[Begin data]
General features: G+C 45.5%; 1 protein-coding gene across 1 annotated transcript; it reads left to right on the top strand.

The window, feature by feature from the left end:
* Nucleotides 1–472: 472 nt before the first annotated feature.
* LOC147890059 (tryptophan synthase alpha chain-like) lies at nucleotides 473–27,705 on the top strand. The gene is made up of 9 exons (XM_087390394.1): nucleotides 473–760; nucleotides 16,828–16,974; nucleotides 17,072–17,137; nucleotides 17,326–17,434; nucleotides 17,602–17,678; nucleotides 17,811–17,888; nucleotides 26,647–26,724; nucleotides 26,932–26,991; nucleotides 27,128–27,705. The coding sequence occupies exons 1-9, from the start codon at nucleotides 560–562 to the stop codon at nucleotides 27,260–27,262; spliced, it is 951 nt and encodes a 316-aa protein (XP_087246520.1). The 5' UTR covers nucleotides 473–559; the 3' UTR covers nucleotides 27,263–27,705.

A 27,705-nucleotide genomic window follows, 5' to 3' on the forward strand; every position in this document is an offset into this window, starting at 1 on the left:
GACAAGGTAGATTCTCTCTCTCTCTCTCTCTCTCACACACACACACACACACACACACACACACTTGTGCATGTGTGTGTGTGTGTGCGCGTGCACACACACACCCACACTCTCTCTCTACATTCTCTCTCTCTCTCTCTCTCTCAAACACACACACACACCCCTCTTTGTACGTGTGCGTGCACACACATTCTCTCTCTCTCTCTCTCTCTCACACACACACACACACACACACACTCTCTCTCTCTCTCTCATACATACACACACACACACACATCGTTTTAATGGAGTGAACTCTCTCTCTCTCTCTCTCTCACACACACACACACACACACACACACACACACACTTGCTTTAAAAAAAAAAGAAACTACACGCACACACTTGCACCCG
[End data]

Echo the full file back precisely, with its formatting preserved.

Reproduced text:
General features: G+C 45.5%; 1 protein-coding gene across 1 annotated transcript; it reads left to right on the top strand.

The window, feature by feature from the left end:
* Nucleotides 1–472: 472 nt before the first annotated feature.
* LOC147890059 (tryptophan synthase alpha chain-like) lies at nucleotides 473–27,705 on the top strand. The gene is made up of 9 exons (XM_087390394.1): nucleotides 473–760; nucleotides 16,828–16,974; nucleotides 17,072–17,137; nucleotides 17,326–17,434; nucleotides 17,602–17,678; nucleotides 17,811–17,888; nucleotides 26,647–26,724; nucleotides 26,932–26,991; nucleotides 27,128–27,705. The coding sequence occupies exons 1-9, from the start codon at nucleotides 560–562 to the stop codon at nucleotides 27,260–27,262; spliced, it is 951 nt and encodes a 316-aa protein (XP_087246520.1). The 5' UTR covers nucleotides 473–559; the 3' UTR covers nucleotides 27,263–27,705.

A 27,705-nucleotide genomic window follows, 5' to 3' on the forward strand; every position in this document is an offset into this window, starting at 1 on the left:
GACAAGGTAGATTCTCTCTCTCTCTCTCTCTCTCACACACACACACACACACACACACACACACTTGTGCATGTGTGTGTGTGTGTGCGCGTGCACACACACACCCACACTCTCTCTCTACATTCTCTCTCTCTCTCTCTCTCTCAAACACACACACACACCCCTCTTTGTACGTGTGCGTGCACACACATTCTCTCTCTCTCTCTCTCTCTCACACACACACACACACACACACACTCTCTCTCTCTCTCTCATACATACACACACACACACACATCGTTTTAATGGAGTGAACTCTCTCTCTCTCTCTCTCTCACACACACACACACACACACACACACACACACACTTGCTTTAAAAAAAAAAGAAACTACACGCACACACTTGCACCCG